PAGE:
On Wednesday 30th November, Wolverhampton celebrates 150 years of the iconic Prince Albert statue in Queen Square. Affectionately known by locals today as the ‘Man on the ‘Oss’, the statue was sculpted by Thomas Thorneycroft and unveiled by Queen Victoria in 1866 – her first public appearance since the Prince Consort’s death five years earlier. 100,000 people lined the streets of Wolverhampton for Queen Victoria’s visit, which left a lasting impression on Wolverhampton – amongst others, High Green was renamed ‘Queen Square’ and Cock Street ‘Victoria Street’, names they retain to this day.
Last Wednesday, Wolverhampton was visited by Prince Richard, Duke of Gloucester who, alongside the Mayor of Wolverhampton, Councillor Barry Findlay, unveiled a new commemorative plaque as part of a re-dedication of the statue.
Further celebrations will take place this coming Wednesday, 30th November at 1pm, where a freedom parade will take place featuring the Freedom Units RAF Cosford, 210 Battery, West Midland Fire Brigade, West Mercia Regiment who will parade down Dudley Street replicating Queen Victoria’s parade into High Green 150 years before.
At 1.50pm, residents will be invited to raise a toast to celebrate the city and its history.
Wulfrunians are ensuring they celebrate what has become an icon of Wolverhampton. Earlier this year, the Wolverhampton branch of the Campaign for Real Ale made the 150th anniversary of the Prince Albert statue the theme of their 41st Beer Festival.
View the official PrinceAlbert150 website here.
Redevelopment is rolling on in Wolverhampton – but will the negative views of locals change? At West Wulf, we’ve seen some interesting things in the last two weeks that highlight both the best and the worst of people in our city.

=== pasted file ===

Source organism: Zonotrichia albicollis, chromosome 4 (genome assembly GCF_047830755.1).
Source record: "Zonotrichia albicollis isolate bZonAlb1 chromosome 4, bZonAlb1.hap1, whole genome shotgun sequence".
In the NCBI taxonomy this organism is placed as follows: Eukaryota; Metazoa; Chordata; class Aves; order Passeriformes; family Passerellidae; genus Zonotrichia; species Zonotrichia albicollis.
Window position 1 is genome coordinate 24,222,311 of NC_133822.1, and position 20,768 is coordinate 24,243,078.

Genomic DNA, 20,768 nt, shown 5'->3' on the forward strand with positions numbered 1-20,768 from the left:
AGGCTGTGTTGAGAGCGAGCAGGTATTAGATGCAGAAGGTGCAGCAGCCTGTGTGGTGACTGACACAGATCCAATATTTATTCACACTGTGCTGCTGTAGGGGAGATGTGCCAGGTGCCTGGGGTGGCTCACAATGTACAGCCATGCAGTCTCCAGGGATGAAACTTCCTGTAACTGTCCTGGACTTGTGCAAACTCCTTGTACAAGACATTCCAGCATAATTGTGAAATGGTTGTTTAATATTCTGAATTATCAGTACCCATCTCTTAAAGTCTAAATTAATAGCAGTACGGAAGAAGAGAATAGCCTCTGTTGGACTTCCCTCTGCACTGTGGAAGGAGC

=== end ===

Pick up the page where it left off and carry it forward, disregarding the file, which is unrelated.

Before we go any further, a quick note. Having travelled around the country, Wolverhampton is no better or worse than comparable sized cities. Throw out all the internet polls, all the negative stereotyping. We do have issues in Wolverhampton, with crime, drugs, homelessness. The recent BBC3 ‘Drugs Map of Britain’ programme, ‘Wolverhampton: Getting Off Mamba‘ (click the link to watch if you missed it) was an eye opener to many, but simply went on to reinforce the negative stereotypes of those quick to put the city down.
The truth is simple. If Wolverhampton is to improve, it will take Wulfrunians all pulling together and making the most of the city to do it. No over reliance on the government, the council, the police. It will take a big slice of the 249,000 of us here to change perceptions and it starts with talking our city up.
Unfortunately, we’ll start with a recent negative.
What can we say about this image? Lots of police. A car was just feet away from running into door staff at the Billy Wright pub on Princess Street. If it wasn’t for a lamp post, the car would have ploughed right into the front of the pub – which was reasonably busy (as you’d expect early on a Friday evening). Word on the street at the time was that the driver intentionally aimed for the pub. Whether this is true or just talk is unknown and will no doubt be revealed further down the line.